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Amy L. B. Peeler


Every Tongue Should Confess

Three commentaries on Philippians.

For the writing and reading of commentaries, it is the best of times. Of their publishing there is no end, and readers can select from a variety of types. If you want a volume that presents the latest and best of historical, grammatical, sociological, and rhetorical criticism with no particular ecclesial or theological background or aim, Yale's Anchor Bible Commentary is still producing helpful volumes. Joshua 1-12 and Revelation have come out within the last year. If you want a close reading of the Greek text, Baylor University Press offers its Handbook on the Greek New Testament Series, with most recent volumes focusing upon the lexical, analytical, and syntactical nuances of 2 Corinthians and Revelation. If you want new approaches, Sheffield Phoenix's Guides to the New Testament series introduces students or scholars to traditional questions and cutting edge research for each book.[1]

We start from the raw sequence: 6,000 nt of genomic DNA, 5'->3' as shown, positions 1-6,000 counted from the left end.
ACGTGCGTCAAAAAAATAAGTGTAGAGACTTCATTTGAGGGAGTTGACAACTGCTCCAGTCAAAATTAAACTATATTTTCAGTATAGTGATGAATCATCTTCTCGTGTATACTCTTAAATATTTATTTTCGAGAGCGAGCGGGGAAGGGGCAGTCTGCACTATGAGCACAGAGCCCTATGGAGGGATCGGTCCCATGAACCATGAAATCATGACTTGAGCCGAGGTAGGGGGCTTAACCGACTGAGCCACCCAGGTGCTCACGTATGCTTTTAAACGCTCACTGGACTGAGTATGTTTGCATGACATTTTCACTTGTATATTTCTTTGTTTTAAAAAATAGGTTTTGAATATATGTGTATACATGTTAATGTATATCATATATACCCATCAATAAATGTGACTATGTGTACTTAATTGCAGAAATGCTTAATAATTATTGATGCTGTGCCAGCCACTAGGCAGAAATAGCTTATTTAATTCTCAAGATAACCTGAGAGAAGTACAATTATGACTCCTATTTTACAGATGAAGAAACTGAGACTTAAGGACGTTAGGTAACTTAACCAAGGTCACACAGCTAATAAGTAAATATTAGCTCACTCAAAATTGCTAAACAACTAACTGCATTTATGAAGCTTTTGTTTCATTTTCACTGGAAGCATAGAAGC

The world of commentaries offers special excitement for those who affirm that God speaks through the biblical text today. In this sprawling marketplace, there are a great many series with explicitly theological aims. Either written by contemporary authors or mining the wisdom of previous generations that wouldn't have understood a division between biblical studies and systematic theology (see for example IVP's Ancient Christian Commentary on Scripture and Reformation Commentary on Scripture), major publishing houses are promoting series written with "primary interests on theological readings of texts, past and present. The result is a paragraph-by-paragraph engagement with the text that is deliberately theological in focus" (Eerdmans' Two Horizons Old Testament Commentary Series); that present "a balanced synthesis of current scholarship, enabling readers to interpret Scripture for a complex and pluralistic world" (Fortress Press's Fortress Commentary on the Bible); or that outline "more fully than usual the theology of the book," ...

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